GENEALOGY-DNA-L ArchivesArchiver > GENEALOGY-DNA > 2007-04 > 1176477472
From: Bonnie Schrack <>
Subject: [DNA] Cohen does not equal CMH,CMH does not equal Cohen -- only in J1 do they coincide
Date: Fri, 13 Apr 2007 11:17:52 -0400
I feel really tired of this debate, which seems to be never-ending, no
matter how many times it's discussed clearly -- baseless assertions are
brought up over and over. But it looks as though I had better try
again, since my name gets dragged into it. :-( It seems to be my
responsibility, since as administrator of the J project, I have easier
access than some to a lot of information.
As Ellen pointed out,
>>We've debated on the List before whether the
>>CMH as it associated with the Cohamin caste are
>>Actually within haplogroups J1 and J2. Again,
>>listers, you can check the archives.
>>I believe I have previously asserted that the strong suspicion is that
>>it is in J1. I think Bonnie also suggested this, as
>>well as some other researchers of haplogroup J.
Thanks, Ellen -- and I haven't just suggested it, I've stated the fact:
In J1, there is a very large, well-studied and definitely known cluster
of ancestrally related Cohanim -- in the traditional, religious sense --
who have both the old 6-marker CMH and FTDNA's newly refined 12-marker
CMH, with a YCAII value of 22-22. They can be seen in our J Haplogroup
Project results table with their own category. I should note that there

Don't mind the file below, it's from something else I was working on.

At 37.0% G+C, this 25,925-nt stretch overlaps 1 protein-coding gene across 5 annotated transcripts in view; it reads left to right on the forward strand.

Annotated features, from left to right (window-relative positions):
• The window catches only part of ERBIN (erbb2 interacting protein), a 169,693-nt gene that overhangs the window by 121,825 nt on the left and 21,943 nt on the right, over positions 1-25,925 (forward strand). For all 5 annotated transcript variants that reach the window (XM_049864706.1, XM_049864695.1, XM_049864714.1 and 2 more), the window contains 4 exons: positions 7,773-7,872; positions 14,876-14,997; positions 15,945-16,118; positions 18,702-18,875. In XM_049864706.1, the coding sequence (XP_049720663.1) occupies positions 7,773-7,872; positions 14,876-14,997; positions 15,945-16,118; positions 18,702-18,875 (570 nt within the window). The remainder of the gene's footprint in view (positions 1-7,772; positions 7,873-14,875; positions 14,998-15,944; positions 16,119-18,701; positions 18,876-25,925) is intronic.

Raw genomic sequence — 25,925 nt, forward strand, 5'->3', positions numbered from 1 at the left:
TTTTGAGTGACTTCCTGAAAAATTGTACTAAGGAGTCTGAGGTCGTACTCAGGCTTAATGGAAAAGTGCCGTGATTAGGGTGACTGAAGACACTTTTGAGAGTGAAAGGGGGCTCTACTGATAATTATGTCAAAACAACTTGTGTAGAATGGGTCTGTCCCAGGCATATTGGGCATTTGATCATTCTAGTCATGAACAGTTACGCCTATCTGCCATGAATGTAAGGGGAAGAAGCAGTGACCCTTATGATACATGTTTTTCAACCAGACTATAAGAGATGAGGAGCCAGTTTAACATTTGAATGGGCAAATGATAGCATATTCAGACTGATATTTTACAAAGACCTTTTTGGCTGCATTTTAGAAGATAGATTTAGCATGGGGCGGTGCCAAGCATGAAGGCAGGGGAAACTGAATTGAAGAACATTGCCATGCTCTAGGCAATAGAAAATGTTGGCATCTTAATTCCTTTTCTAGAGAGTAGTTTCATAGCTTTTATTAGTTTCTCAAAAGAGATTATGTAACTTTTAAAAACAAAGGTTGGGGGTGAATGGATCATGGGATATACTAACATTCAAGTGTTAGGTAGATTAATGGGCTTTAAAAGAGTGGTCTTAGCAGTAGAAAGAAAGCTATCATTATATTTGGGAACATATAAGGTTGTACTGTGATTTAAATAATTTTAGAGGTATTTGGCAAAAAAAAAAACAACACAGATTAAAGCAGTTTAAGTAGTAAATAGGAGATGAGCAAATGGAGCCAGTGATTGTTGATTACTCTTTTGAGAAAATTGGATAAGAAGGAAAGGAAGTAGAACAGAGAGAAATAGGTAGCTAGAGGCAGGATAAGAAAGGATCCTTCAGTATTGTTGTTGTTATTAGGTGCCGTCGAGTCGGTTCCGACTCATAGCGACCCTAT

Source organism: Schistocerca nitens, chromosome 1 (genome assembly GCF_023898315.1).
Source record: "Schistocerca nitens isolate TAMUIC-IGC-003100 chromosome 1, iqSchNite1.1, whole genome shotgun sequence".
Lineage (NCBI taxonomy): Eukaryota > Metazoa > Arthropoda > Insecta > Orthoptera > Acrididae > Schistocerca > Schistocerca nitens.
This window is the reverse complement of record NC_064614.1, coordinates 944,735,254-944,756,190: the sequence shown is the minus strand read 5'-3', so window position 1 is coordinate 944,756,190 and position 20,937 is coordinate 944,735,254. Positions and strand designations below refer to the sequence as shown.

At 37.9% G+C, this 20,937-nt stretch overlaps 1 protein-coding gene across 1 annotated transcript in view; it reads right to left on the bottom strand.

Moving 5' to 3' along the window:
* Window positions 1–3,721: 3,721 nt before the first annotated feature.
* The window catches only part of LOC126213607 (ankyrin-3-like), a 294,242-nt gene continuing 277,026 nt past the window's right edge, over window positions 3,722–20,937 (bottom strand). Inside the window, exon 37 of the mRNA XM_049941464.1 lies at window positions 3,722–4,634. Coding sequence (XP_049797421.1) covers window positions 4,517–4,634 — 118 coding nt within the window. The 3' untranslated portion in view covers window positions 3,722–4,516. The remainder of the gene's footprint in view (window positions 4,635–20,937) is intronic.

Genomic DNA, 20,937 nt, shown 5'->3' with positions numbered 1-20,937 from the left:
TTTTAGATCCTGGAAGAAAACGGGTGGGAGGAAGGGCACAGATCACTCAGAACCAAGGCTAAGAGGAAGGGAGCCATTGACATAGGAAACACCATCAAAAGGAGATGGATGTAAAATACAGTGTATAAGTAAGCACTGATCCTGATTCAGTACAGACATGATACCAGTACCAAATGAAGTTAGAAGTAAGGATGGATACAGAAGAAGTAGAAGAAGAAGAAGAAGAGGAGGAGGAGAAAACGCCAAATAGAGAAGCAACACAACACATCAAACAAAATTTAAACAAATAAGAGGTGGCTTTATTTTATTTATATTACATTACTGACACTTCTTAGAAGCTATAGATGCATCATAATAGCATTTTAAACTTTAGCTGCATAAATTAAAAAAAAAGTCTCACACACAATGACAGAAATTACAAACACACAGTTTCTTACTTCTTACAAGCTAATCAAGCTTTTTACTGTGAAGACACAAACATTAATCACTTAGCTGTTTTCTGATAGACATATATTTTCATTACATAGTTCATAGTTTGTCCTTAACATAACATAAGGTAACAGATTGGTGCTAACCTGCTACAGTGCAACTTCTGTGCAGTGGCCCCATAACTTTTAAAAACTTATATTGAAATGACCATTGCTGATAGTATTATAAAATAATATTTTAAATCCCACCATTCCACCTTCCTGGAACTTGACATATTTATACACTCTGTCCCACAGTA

are probably others in the project who could be put in this category,
but I have just started out by placing those there which fit the strict
definition of the 12-marker CMH.
Please note that I don't consider FTDNA a great authority based on their
being the largest company in the field; rather, because they work with
the very scientists who discovered and defined the original CMH, and
have continued their research, with access to a vast amount of relevant
data, so they are in the best position to make these definitions, at
this point. Bennett Greenspan is deeply involved in Jewish genealogy,
he attends many large conferences and knows the world's leading
researchers, and he certainly is aware of which families are true
Cohanim. It would be completely illogical for him to propose a
12-marker haplotype that was not found in religious Cohanim. And this
12-marker haplotype is found frequently in J1, specifically among Jews,
and is virtually never found in J2.
>But others pointed out that the question is not yet settled, and both
>options are possible.
The question is not settled only in the sense that Sasson and a few
others insist on claiming that it isn't.
Ellen also wrote:
>>The bottom line is that CMH is not mainly found in J2a1b as you have asserted.
>CMH is mainly found in J1.
>But outside of J1, it is mainly found in J2a1.
Why should it be of any interest where else the old 6-marker CMH is
found, when the people carrying those marker values are NOT COHANIM in
the religious sense? See my further comments below.
>>Please cite the DNA studies that support this contention.
>It was mentioned by Bonnie and Al on this List.
OK, if you're going to try to cite me as the source for various
misleading assertions, I hope you are ready for me to refute them.